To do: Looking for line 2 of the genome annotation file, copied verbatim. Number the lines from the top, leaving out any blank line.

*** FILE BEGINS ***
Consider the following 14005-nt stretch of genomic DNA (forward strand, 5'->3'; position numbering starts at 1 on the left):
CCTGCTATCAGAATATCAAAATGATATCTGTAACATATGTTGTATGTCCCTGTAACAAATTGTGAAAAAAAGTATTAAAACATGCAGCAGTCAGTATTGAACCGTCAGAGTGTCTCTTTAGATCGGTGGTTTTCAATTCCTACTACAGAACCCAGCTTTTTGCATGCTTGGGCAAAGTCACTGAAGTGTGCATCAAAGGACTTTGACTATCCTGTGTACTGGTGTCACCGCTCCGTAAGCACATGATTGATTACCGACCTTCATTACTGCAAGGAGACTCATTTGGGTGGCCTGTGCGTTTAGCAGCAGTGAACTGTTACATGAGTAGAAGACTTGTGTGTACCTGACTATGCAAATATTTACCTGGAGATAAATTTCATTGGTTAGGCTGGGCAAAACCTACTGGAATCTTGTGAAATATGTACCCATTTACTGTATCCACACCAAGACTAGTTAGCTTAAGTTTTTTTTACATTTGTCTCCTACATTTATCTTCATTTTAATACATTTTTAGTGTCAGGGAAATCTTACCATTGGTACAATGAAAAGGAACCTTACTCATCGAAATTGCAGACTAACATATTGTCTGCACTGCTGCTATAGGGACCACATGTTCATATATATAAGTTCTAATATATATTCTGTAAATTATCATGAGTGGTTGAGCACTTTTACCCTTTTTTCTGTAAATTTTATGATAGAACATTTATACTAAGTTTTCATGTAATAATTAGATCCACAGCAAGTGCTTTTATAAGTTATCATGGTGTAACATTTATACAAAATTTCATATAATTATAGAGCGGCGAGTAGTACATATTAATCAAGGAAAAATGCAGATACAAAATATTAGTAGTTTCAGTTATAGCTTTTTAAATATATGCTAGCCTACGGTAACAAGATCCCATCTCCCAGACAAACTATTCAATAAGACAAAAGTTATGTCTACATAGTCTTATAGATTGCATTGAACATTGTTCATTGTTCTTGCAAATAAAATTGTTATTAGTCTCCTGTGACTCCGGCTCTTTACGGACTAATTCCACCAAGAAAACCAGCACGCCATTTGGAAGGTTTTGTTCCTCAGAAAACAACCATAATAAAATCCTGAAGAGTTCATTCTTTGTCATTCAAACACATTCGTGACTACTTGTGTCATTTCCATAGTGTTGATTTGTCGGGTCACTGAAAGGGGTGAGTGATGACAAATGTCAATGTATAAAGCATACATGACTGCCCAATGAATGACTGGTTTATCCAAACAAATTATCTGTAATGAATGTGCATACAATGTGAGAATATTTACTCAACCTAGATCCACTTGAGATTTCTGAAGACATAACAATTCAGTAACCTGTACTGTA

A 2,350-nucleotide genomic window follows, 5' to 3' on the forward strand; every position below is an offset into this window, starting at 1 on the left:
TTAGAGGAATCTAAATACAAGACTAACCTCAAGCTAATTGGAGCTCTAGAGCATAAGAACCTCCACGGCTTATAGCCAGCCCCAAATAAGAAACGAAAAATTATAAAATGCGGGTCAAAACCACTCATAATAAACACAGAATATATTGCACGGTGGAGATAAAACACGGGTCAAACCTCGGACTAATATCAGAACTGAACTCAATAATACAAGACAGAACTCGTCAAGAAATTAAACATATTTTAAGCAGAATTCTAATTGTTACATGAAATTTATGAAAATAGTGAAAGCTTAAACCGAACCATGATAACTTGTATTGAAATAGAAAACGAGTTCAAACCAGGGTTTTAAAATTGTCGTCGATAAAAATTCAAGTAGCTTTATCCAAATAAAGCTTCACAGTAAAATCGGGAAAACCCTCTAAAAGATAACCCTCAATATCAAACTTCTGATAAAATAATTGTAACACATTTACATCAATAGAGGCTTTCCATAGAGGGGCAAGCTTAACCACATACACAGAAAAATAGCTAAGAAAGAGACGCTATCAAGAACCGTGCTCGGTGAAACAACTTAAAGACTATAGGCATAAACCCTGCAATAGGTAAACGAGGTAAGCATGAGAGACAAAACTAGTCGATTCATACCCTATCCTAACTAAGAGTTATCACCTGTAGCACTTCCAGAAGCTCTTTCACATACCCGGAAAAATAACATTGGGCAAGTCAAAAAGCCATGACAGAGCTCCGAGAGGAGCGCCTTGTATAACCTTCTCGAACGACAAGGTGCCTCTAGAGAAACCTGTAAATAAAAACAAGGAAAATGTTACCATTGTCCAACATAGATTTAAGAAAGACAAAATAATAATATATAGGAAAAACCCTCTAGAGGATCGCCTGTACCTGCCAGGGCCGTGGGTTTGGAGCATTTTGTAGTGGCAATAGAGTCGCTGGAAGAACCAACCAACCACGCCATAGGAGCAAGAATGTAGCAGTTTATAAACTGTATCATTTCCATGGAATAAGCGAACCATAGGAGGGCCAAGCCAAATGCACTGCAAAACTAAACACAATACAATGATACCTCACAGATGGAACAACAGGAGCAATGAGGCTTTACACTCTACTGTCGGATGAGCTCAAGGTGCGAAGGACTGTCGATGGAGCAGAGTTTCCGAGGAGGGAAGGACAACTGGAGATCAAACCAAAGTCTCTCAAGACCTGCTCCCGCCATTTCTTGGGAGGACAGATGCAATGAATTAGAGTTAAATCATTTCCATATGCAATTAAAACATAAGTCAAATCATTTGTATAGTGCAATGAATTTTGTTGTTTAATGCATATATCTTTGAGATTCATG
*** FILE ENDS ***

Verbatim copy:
CCTGCTATCAGAATATCAAAATGATATCTGTAACATATGTTGTATGTCCCTGTAACAAATTGTGAAAAAAAGTATTAAAACATGCAGCAGTCAGTATTGAACCGTCAGAGTGTCTCTTTAGATCGGTGGTTTTCAATTCCTACTACAGAACCCAGCTTTTTGCATGCTTGGGCAAAGTCACTGAAGTGTGCATCAAAGGACTTTGACTATCCTGTGTACTGGTGTCACCGCTCCGTAAGCACATGATTGATTACCGACCTTCATTACTGCAAGGAGACTCATTTGGGTGGCCTGTGCGTTTAGCAGCAGTGAACTGTTACATGAGTAGAAGACTTGTGTGTACCTGACTATGCAAATATTTACCTGGAGATAAATTTCATTGGTTAGGCTGGGCAAAACCTACTGGAATCTTGTGAAATATGTACCCATTTACTGTATCCACACCAAGACTAGTTAGCTTAAGTTTTTTTTACATTTGTCTCCTACATTTATCTTCATTTTAATACATTTTTAGTGTCAGGGAAATCTTACCATTGGTACAATGAAAAGGAACCTTACTCATCGAAATTGCAGACTAACATATTGTCTGCACTGCTGCTATAGGGACCACATGTTCATATATATAAGTTCTAATATATATTCTGTAAATTATCATGAGTGGTTGAGCACTTTTACCCTTTTTTCTGTAAATTTTATGATAGAACATTTATACTAAGTTTTCATGTAATAATTAGATCCACAGCAAGTGCTTTTATAAGTTATCATGGTGTAACATTTATACAAAATTTCATATAATTATAGAGCGGCGAGTAGTACATATTAATCAAGGAAAAATGCAGATACAAAATATTAGTAGTTTCAGTTATAGCTTTTTAAATATATGCTAGCCTACGGTAACAAGATCCCATCTCCCAGACAAACTATTCAATAAGACAAAAGTTATGTCTACATAGTCTTATAGATTGCATTGAACATTGTTCATTGTTCTTGCAAATAAAATTGTTATTAGTCTCCTGTGACTCCGGCTCTTTACGGACTAATTCCACCAAGAAAACCAGCACGCCATTTGGAAGGTTTTGTTCCTCAGAAAACAACCATAATAAAATCCTGAAGAGTTCATTCTTTGTCATTCAAACACATTCGTGACTACTTGTGTCATTTCCATAGTGTTGATTTGTCGGGTCACTGAAAGGGGTGAGTGATGACAAATGTCAATGTATAAAGCATACATGACTGCCCAATGAATGACTGGTTTATCCAAACAAATTATCTGTAATGAATGTGCATACAATGTGAGAATATTTACTCAACCTAGATCCACTTGAGATTTCTGAAGACATAACAATTCAGTAACCTGTACTGTA